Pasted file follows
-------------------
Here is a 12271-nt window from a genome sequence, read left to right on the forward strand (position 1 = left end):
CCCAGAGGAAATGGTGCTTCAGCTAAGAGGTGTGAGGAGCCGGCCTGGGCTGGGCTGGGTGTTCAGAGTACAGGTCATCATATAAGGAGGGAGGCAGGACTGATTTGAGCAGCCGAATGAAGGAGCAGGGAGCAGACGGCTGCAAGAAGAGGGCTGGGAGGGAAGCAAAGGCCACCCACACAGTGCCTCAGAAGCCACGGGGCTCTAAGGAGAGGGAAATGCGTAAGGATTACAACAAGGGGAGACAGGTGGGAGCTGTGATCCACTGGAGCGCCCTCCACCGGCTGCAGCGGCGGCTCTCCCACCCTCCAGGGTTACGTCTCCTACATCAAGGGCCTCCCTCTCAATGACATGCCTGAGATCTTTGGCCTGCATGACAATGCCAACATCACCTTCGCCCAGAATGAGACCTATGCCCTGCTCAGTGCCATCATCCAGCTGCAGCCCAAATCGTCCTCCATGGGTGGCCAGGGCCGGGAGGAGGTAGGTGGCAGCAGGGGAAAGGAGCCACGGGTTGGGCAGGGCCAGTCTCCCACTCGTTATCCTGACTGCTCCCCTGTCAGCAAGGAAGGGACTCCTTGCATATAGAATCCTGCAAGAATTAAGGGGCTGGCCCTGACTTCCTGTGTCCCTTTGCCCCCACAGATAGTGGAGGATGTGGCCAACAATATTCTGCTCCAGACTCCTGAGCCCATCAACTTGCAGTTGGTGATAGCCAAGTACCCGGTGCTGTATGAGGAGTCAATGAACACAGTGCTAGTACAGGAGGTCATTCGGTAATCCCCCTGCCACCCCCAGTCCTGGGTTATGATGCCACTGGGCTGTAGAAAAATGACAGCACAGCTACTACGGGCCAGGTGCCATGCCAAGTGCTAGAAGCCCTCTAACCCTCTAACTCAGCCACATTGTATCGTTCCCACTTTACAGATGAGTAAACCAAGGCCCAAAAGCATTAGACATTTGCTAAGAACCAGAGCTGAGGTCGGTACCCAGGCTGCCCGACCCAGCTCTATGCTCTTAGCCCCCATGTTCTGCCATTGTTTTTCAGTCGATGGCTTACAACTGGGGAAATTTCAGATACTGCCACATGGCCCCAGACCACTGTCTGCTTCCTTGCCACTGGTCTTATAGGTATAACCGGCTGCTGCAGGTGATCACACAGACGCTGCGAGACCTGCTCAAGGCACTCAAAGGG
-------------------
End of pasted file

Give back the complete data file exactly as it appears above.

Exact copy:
Here is a 12271-nt window from a genome sequence, read left to right on the forward strand (position 1 = left end):
CCCAGAGGAAATGGTGCTTCAGCTAAGAGGTGTGAGGAGCCGGCCTGGGCTGGGCTGGGTGTTCAGAGTACAGGTCATCATATAAGGAGGGAGGCAGGACTGATTTGAGCAGCCGAATGAAGGAGCAGGGAGCAGACGGCTGCAAGAAGAGGGCTGGGAGGGAAGCAAAGGCCACCCACACAGTGCCTCAGAAGCCACGGGGCTCTAAGGAGAGGGAAATGCGTAAGGATTACAACAAGGGGAGACAGGTGGGAGCTGTGATCCACTGGAGCGCCCTCCACCGGCTGCAGCGGCGGCTCTCCCACCCTCCAGGGTTACGTCTCCTACATCAAGGGCCTCCCTCTCAATGACATGCCTGAGATCTTTGGCCTGCATGACAATGCCAACATCACCTTCGCCCAGAATGAGACCTATGCCCTGCTCAGTGCCATCATCCAGCTGCAGCCCAAATCGTCCTCCATGGGTGGCCAGGGCCGGGAGGAGGTAGGTGGCAGCAGGGGAAAGGAGCCACGGGTTGGGCAGGGCCAGTCTCCCACTCGTTATCCTGACTGCTCCCCTGTCAGCAAGGAAGGGACTCCTTGCATATAGAATCCTGCAAGAATTAAGGGGCTGGCCCTGACTTCCTGTGTCCCTTTGCCCCCACAGATAGTGGAGGATGTGGCCAACAATATTCTGCTCCAGACTCCTGAGCCCATCAACTTGCAGTTGGTGATAGCCAAGTACCCGGTGCTGTATGAGGAGTCAATGAACACAGTGCTAGTACAGGAGGTCATTCGGTAATCCCCCTGCCACCCCCAGTCCTGGGTTATGATGCCACTGGGCTGTAGAAAAATGACAGCACAGCTACTACGGGCCAGGTGCCATGCCAAGTGCTAGAAGCCCTCTAACCCTCTAACTCAGCCACATTGTATCGTTCCCACTTTACAGATGAGTAAACCAAGGCCCAAAAGCATTAGACATTTGCTAAGAACCAGAGCTGAGGTCGGTACCCAGGCTGCCCGACCCAGCTCTATGCTCTTAGCCCCCATGTTCTGCCATTGTTTTTCAGTCGATGGCTTACAACTGGGGAAATTTCAGATACTGCCACATGGCCCCAGACCACTGTCTGCTTCCTTGCCACTGGTCTTATAGGTATAACCGGCTGCTGCAGGTGATCACACAGACGCTGCGAGACCTGCTCAAGGCACTCAAAGGG